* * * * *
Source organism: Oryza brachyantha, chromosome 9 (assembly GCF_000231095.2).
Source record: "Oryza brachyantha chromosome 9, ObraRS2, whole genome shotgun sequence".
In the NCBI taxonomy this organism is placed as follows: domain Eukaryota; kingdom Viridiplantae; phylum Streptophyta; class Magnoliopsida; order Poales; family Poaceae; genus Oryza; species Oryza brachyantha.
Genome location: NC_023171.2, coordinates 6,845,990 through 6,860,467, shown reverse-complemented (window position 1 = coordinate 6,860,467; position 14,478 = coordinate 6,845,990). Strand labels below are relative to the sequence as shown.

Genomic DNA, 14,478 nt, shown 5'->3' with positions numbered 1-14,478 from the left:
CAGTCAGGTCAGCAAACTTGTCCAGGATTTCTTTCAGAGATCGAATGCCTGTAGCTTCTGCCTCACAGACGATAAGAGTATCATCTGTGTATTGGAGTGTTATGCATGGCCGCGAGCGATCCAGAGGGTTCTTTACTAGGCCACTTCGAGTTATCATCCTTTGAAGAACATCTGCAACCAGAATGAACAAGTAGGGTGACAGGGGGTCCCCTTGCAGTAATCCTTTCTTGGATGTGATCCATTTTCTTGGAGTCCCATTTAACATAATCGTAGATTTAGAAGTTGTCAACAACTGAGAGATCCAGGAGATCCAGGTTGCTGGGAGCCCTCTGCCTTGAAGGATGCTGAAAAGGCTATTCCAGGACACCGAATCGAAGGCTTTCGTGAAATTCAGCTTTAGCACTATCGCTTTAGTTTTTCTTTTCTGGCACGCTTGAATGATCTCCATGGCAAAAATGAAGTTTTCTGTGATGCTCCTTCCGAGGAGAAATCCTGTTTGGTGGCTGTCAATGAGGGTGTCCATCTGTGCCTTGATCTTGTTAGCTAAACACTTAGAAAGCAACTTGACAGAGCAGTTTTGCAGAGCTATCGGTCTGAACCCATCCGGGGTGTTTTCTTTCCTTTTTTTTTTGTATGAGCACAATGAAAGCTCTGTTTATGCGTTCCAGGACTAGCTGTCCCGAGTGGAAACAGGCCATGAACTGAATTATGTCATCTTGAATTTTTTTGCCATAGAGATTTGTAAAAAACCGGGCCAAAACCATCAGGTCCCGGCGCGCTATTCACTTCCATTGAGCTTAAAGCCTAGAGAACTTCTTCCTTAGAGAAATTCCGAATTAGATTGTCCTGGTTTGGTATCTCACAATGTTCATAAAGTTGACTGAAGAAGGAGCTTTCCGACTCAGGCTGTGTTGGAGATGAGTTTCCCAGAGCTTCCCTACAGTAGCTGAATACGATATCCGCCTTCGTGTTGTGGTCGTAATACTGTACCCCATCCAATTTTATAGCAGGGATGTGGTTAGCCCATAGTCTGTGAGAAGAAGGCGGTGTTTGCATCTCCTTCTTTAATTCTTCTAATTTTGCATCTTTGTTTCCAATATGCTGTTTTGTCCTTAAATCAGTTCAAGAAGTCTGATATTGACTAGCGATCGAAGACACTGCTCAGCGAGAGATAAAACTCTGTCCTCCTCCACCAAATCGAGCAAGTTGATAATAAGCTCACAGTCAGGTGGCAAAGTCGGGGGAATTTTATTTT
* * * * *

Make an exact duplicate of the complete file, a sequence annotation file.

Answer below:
Source organism: Oryza brachyantha, chromosome 9 (assembly GCF_000231095.2).
Source record: "Oryza brachyantha chromosome 9, ObraRS2, whole genome shotgun sequence".
In the NCBI taxonomy this organism is placed as follows: domain Eukaryota; kingdom Viridiplantae; phylum Streptophyta; class Magnoliopsida; order Poales; family Poaceae; genus Oryza; species Oryza brachyantha.
Genome location: NC_023171.2, coordinates 6,845,990 through 6,860,467, shown reverse-complemented (window position 1 = coordinate 6,860,467; position 14,478 = coordinate 6,845,990). Strand labels below are relative to the sequence as shown.

Genomic DNA, 14,478 nt, shown 5'->3' with positions numbered 1-14,478 from the left:
CAGTCAGGTCAGCAAACTTGTCCAGGATTTCTTTCAGAGATCGAATGCCTGTAGCTTCTGCCTCACAGACGATAAGAGTATCATCTGTGTATTGGAGTGTTATGCATGGCCGCGAGCGATCCAGAGGGTTCTTTACTAGGCCACTTCGAGTTATCATCCTTTGAAGAACATCTGCAACCAGAATGAACAAGTAGGGTGACAGGGGGTCCCCTTGCAGTAATCCTTTCTTGGATGTGATCCATTTTCTTGGAGTCCCATTTAACATAATCGTAGATTTAGAAGTTGTCAACAACTGAGAGATCCAGGAGATCCAGGTTGCTGGGAGCCCTCTGCCTTGAAGGATGCTGAAAAGGCTATTCCAGGACACCGAATCGAAGGCTTTCGTGAAATTCAGCTTTAGCACTATCGCTTTAGTTTTTCTTTTCTGGCACGCTTGAATGATCTCCATGGCAAAAATGAAGTTTTCTGTGATGCTCCTTCCGAGGAGAAATCCTGTTTGGTGGCTGTCAATGAGGGTGTCCATCTGTGCCTTGATCTTGTTAGCTAAACACTTAGAAAGCAACTTGACAGAGCAGTTTTGCAGAGCTATCGGTCTGAACCCATCCGGGGTGTTTTCTTTCCTTTTTTTTTTGTATGAGCACAATGAAAGCTCTGTTTATGCGTTCCAGGACTAGCTGTCCCGAGTGGAAACAGGCCATGAACTGAATTATGTCATCTTGAATTTTTTTGCCATAGAGATTTGTAAAAAACCGGGCCAAAACCATCAGGTCCCGGCGCGCTATTCACTTCCATTGAGCTTAAAGCCTAGAGAACTTCTTCCTTAGAGAAATTCCGAATTAGATTGTCCTGGTTTGGTATCTCACAATGTTCATAAAGTTGACTGAAGAAGGAGCTTTCCGACTCAGGCTGTGTTGGAGATGAGTTTCCCAGAGCTTCCCTACAGTAGCTGAATACGATATCCGCCTTCGTGTTGTGGTCGTAATACTGTACCCCATCCAATTTTATAGCAGGGATGTGGTTAGCCCATAGTCTGTGAGAAGAAGGCGGTGTTTGCATCTCCTTCTTTAATTCTTCTAATTTTGCATCTTTGTTTCCAATATGCTGTTTTGTCCTTAAATCAGTTCAAGAAGTCTGATATTGACTAGCGATCGAAGACACTGCTCAGCGAGAGATAAAACTCTGTCCTCCTCCACCAAATCGAGCAAGTTGATAATAAGCTCACAGTCAGGTGGCAAAGTCGGGGGAATTTTATTTT